This is the first time that I have posted about a composer’s music more than once on this blog, but I was so impressed with the French composer Christophe Bertrand’s La Chute Du Rouge that I posted about a few days ago that I could not help but return to more of his writing. Today I am writing about his trio for piano, violin, and cello, Treis, which was the first piece he wrote following La Chute Du Rogues. Both of these pieces were written in the year 2000 when the composer was only 19 years old. To hear such sophisticated works from someone that young is truly inspiring.
Treis begins with a graceful upward run in the piano that reminds me a bit of the opening gesture of Katharina Rosenberger’s awesome piece Texturen. The two stringed instruments are largely sustaining pitches together that they glissando into and sometimes ornament. This first section of the piece builds through asymmetrical repetition of these ideas. After a while a bit, the strings let loose with a flurry of different articulations and rhythms until about 1’50” when the texture suddenly reduces to just piano and gentle harmonics.
This quieter section is very beautiful. The piano lays down melancholic, lyrical lines while the strings play interesting sonorities that create a variety of beating patterns in the air. He then plants the seed for the next large section by introducing ricochet bowing into this texture very briefly around 3’30”. The upcoming section is further alluded to when the fluttering texture around 4’25” reuses these ricochets and introduces repetitions of single notes at a fast rate. At 4’33”, these articulations and fast single note gestures become the dominant texture of the music. Around 6’40” begins the closing section of music. Here the violin and cello become almost inseparable as they both play unison pitch creating beating patterns by moving to a slightly higher or lower pitch and returning smoothly back to it in asymmetrical periods of time. This section leads to piece to a culmination by bringing many previous gestures from different sections of the piece together at once. You hear the rising lines like at the beginning but now with more intensity than grace, the ricochets from the middle of the piece, the fast repeated notes of the same section, and more. This section, particularly in the piano part, reminds me some of the ending section (~14’20” in the video) of Franco Donatoni’s masterwork for vibraphone Omar because of how it builds and builds from repetitions of the same pitches.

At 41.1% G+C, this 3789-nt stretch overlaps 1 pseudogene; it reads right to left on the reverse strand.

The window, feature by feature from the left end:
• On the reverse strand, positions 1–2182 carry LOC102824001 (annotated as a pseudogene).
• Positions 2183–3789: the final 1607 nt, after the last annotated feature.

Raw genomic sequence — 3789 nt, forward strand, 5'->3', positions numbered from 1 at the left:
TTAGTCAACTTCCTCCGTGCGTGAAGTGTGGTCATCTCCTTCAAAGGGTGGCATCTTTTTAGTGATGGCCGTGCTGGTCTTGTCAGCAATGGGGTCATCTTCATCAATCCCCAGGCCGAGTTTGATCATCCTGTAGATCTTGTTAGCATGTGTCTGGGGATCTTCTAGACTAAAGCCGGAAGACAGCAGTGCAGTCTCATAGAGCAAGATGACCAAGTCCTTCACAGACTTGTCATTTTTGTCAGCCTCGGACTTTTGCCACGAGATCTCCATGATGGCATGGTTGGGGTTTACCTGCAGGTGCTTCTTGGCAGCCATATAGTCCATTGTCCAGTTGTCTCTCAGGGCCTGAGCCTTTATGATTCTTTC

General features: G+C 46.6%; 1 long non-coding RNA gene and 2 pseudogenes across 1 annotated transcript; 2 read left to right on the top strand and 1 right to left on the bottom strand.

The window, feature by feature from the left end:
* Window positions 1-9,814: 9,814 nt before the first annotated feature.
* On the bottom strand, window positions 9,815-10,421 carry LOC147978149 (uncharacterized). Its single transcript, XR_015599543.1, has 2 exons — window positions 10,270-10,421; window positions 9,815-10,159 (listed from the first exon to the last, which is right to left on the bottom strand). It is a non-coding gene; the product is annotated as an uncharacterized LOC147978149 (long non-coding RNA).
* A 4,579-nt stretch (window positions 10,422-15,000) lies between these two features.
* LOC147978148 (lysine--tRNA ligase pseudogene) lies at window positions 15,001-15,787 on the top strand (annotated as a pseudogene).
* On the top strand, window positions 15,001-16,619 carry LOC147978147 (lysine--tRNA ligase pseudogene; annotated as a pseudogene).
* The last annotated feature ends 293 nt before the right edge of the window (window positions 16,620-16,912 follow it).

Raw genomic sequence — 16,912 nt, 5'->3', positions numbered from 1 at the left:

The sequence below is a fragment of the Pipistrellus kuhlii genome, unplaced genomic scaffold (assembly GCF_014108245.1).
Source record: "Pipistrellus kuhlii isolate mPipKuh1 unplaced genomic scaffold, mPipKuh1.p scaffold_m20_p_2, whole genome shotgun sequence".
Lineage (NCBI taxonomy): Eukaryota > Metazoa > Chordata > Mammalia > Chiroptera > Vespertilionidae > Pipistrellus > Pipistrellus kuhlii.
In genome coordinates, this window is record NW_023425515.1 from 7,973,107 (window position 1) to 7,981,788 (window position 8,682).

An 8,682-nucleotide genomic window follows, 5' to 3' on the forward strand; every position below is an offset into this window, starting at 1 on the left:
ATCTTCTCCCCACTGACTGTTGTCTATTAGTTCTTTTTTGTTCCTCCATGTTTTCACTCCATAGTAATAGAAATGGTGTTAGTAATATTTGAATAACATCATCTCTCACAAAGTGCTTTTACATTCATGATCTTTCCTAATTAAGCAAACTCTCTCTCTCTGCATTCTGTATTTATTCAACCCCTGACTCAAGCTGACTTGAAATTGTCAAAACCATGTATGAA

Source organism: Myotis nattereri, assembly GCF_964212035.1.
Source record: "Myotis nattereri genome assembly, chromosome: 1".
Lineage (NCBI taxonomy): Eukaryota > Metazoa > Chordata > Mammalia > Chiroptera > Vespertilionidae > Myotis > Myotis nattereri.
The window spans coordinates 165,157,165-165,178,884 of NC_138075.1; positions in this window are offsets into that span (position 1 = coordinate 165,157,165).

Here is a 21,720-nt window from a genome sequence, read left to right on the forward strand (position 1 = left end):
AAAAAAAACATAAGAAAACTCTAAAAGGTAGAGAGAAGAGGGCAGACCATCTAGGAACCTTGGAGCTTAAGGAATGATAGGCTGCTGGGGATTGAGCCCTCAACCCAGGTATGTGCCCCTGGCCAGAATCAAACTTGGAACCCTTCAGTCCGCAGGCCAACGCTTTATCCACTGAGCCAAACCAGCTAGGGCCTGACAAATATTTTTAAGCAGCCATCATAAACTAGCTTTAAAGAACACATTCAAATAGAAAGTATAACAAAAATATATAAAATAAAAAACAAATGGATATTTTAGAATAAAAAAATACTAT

Bertrand has once again really impressed me with the way in which he approaches writing. His pieces have a very high level of continuity and coherence despite their complexity. Even during the times that I feel like a transition could have taken longer, it still hardly ever feels like the music is rushed. I also really enjoy that he pretty thoroughly exhausts the ideas of his pieces. His musical language has a really admirable level of economy to it that helps bolster the coherence of the music.
I have really enjoyed both pieces that I have written about of his, so I think I may begin a somewhat extended series of posts on this blog examining selections of his work from earliest to the final pieces of his life. If you have any thoughts, questions, recommendations, or anything at all, please feel free share them in the comment section. Hope you enjoy the music!